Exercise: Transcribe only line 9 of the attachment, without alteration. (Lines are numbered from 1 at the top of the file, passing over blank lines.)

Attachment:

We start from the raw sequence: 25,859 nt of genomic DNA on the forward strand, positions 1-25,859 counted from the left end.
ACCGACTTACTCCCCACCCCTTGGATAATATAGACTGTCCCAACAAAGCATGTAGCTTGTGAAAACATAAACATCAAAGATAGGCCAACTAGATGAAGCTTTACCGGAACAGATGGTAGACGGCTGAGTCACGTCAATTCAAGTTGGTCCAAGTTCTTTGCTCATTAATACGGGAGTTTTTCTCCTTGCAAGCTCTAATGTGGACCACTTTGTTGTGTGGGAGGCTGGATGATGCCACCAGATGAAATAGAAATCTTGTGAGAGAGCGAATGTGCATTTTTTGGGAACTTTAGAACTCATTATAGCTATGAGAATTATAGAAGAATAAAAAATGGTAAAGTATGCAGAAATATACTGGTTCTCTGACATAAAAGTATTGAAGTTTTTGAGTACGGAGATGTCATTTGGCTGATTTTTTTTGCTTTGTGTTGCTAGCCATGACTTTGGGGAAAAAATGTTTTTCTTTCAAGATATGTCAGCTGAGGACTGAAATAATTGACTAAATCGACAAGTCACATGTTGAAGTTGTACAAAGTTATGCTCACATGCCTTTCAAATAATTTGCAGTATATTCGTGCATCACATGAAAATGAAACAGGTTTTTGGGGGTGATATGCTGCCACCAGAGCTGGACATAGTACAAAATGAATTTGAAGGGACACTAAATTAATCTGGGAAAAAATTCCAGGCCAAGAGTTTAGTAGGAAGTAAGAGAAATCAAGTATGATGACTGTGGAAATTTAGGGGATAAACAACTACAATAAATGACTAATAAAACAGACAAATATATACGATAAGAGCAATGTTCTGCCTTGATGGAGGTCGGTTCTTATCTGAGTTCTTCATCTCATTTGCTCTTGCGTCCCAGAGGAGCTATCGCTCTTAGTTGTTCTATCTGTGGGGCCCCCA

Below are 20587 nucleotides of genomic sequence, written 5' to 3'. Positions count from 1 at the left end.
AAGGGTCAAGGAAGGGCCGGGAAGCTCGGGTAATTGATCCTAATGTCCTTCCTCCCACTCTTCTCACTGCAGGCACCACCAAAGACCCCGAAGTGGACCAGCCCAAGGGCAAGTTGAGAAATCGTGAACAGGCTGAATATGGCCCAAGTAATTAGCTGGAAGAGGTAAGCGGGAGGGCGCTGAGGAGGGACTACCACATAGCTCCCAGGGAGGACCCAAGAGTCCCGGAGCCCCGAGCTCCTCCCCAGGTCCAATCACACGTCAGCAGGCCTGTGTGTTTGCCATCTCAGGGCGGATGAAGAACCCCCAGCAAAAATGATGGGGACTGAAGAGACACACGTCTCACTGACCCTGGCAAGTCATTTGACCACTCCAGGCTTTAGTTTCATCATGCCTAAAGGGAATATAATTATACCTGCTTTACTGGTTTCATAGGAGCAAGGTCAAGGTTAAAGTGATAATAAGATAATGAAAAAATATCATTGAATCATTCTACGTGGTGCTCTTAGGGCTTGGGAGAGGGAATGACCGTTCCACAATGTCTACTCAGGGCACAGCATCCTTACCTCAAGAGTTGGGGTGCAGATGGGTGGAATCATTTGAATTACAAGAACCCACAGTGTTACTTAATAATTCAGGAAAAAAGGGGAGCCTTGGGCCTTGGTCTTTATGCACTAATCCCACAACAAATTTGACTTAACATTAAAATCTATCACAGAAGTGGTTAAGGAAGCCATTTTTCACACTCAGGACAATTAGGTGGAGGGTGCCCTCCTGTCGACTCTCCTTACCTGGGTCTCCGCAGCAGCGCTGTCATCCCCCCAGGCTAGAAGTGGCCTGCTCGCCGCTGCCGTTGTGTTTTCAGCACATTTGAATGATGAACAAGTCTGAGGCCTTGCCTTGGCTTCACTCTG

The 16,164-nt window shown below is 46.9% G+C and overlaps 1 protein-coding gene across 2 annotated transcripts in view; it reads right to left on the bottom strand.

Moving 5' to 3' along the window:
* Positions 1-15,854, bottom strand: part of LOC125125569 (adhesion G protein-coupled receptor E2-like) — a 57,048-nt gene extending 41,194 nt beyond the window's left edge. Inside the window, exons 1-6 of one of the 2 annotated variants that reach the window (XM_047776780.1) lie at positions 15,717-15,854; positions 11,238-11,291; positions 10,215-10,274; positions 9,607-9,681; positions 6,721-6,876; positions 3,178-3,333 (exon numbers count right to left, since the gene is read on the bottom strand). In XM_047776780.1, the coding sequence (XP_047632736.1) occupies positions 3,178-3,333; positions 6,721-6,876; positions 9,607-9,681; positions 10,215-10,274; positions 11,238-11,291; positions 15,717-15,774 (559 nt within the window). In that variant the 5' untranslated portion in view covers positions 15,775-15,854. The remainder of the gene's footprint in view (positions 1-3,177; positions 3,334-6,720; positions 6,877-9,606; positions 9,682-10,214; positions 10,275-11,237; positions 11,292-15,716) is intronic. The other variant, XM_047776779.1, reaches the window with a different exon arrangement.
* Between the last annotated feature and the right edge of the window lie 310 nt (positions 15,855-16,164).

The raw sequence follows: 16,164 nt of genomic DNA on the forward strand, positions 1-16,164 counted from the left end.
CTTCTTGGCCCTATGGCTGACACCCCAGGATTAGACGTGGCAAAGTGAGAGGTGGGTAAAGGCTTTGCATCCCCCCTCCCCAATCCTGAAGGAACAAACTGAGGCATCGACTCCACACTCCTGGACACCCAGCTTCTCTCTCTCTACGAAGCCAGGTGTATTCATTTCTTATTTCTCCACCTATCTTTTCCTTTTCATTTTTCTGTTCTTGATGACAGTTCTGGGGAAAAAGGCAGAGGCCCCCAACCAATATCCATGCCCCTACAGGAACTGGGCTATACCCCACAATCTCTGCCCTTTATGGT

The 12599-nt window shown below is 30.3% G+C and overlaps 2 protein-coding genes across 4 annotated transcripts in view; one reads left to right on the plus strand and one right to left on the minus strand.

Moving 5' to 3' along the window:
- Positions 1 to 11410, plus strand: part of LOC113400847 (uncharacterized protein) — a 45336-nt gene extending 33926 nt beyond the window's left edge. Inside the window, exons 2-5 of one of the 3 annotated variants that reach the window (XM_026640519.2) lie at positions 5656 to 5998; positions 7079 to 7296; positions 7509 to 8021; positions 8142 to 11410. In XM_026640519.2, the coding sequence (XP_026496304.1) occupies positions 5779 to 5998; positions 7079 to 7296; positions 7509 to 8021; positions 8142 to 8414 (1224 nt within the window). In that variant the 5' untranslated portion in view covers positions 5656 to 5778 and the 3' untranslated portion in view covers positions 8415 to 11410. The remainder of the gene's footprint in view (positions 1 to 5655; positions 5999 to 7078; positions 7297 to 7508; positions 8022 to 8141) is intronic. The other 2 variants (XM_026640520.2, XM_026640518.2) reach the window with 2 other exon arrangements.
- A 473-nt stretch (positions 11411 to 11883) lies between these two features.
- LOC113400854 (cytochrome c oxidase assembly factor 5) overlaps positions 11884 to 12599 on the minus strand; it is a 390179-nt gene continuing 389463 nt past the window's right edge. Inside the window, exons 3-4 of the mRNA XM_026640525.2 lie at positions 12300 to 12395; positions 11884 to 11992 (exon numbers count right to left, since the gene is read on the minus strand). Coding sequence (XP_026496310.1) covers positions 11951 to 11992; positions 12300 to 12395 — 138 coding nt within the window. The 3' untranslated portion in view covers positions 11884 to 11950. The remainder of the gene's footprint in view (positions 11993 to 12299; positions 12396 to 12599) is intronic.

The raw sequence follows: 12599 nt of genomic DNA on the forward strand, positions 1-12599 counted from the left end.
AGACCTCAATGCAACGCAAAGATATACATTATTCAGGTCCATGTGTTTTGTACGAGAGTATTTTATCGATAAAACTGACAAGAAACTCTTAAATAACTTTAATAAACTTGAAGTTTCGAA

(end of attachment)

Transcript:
The raw sequence follows: 16,164 nt of genomic DNA on the forward strand, positions 1-16,164 counted from the left end.